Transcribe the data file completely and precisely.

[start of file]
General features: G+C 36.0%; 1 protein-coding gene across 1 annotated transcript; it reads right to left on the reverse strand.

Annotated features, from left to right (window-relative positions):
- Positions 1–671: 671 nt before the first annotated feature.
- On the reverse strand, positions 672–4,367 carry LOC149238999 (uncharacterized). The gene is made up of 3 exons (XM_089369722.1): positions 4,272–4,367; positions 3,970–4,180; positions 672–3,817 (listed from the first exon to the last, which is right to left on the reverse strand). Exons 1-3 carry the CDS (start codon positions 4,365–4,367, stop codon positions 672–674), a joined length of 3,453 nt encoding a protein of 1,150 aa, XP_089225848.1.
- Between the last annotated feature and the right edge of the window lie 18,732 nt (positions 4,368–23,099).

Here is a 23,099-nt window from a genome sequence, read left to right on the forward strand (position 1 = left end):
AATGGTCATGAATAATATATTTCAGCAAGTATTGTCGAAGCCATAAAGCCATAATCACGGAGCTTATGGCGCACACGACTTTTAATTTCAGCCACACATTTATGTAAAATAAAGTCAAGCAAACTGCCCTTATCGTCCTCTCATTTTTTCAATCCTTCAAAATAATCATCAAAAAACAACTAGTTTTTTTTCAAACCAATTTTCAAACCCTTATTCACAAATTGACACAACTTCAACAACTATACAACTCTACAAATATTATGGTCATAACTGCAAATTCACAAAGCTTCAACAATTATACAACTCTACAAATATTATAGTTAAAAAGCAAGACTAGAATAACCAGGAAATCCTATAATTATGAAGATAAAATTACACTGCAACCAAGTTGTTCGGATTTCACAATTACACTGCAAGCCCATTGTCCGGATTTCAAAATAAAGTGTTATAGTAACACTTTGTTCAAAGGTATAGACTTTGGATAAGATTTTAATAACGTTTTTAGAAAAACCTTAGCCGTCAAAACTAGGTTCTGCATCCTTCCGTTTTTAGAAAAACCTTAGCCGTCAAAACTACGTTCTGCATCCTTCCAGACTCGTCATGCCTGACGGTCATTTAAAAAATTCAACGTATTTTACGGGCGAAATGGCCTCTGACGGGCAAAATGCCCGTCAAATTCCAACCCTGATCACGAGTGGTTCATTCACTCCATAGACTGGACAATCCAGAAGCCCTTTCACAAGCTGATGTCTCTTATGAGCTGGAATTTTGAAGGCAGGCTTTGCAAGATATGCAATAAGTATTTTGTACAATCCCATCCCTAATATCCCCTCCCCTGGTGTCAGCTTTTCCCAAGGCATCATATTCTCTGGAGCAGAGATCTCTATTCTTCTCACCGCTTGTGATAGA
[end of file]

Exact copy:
General features: G+C 36.0%; 1 protein-coding gene across 1 annotated transcript; it reads right to left on the reverse strand.

Annotated features, from left to right (window-relative positions):
- Positions 1–671: 671 nt before the first annotated feature.
- On the reverse strand, positions 672–4,367 carry LOC149238999 (uncharacterized). The gene is made up of 3 exons (XM_089369722.1): positions 4,272–4,367; positions 3,970–4,180; positions 672–3,817 (listed from the first exon to the last, which is right to left on the reverse strand). Exons 1-3 carry the CDS (start codon positions 4,365–4,367, stop codon positions 672–674), a joined length of 3,453 nt encoding a protein of 1,150 aa, XP_089225848.1.
- Between the last annotated feature and the right edge of the window lie 18,732 nt (positions 4,368–23,099).

Here is a 23,099-nt window from a genome sequence, read left to right on the forward strand (position 1 = left end):
AATGGTCATGAATAATATATTTCAGCAAGTATTGTCGAAGCCATAAAGCCATAATCACGGAGCTTATGGCGCACACGACTTTTAATTTCAGCCACACATTTATGTAAAATAAAGTCAAGCAAACTGCCCTTATCGTCCTCTCATTTTTTCAATCCTTCAAAATAATCATCAAAAAACAACTAGTTTTTTTTCAAACCAATTTTCAAACCCTTATTCACAAATTGACACAACTTCAACAACTATACAACTCTACAAATATTATGGTCATAACTGCAAATTCACAAAGCTTCAACAATTATACAACTCTACAAATATTATAGTTAAAAAGCAAGACTAGAATAACCAGGAAATCCTATAATTATGAAGATAAAATTACACTGCAACCAAGTTGTTCGGATTTCACAATTACACTGCAAGCCCATTGTCCGGATTTCAAAATAAAGTGTTATAGTAACACTTTGTTCAAAGGTATAGACTTTGGATAAGATTTTAATAACGTTTTTAGAAAAACCTTAGCCGTCAAAACTAGGTTCTGCATCCTTCCGTTTTTAGAAAAACCTTAGCCGTCAAAACTACGTTCTGCATCCTTCCAGACTCGTCATGCCTGACGGTCATTTAAAAAATTCAACGTATTTTACGGGCGAAATGGCCTCTGACGGGCAAAATGCCCGTCAAATTCCAACCCTGATCACGAGTGGTTCATTCACTCCATAGACTGGACAATCCAGAAGCCCTTTCACAAGCTGATGTCTCTTATGAGCTGGAATTTTGAAGGCAGGCTTTGCAAGATATGCAATAAGTATTTTGTACAATCCCATCCCTAATATCCCCTCCCCTGGTGTCAGCTTTTCCCAAGGCATCATATTCTCTGGAGCAGAGATCTCTATTCTTCTCACCGCTTGTGATAGA